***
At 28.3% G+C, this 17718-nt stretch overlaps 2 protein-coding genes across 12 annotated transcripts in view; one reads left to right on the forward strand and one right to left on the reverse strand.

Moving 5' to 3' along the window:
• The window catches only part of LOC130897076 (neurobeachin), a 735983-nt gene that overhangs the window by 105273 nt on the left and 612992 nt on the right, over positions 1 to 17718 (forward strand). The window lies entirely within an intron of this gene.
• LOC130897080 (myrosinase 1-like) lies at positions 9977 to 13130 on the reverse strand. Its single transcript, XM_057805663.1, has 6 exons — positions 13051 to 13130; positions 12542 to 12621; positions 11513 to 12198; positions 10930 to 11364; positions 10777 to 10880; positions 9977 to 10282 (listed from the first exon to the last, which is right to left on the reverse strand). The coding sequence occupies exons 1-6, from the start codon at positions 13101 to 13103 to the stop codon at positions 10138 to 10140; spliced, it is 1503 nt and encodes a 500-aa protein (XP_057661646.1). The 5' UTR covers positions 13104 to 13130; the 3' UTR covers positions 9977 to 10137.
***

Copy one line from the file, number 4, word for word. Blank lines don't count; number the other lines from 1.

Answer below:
• LOC130897080 (myrosinase 1-like) lies at positions 9977 to 13130 on the reverse strand. Its single transcript, XM_057805663.1, has 6 exons — positions 13051 to 13130; positions 12542 to 12621; positions 11513 to 12198; positions 10930 to 11364; positions 10777 to 10880; positions 9977 to 10282 (listed from the first exon to the last, which is right to left on the reverse strand). The coding sequence occupies exons 1-6, from the start codon at positions 13101 to 13103 to the stop codon at positions 10138 to 10140; spliced, it is 1503 nt and encodes a 500-aa protein (XP_057661646.1). The 5' UTR covers positions 13104 to 13130; the 3' UTR covers positions 9977 to 10137.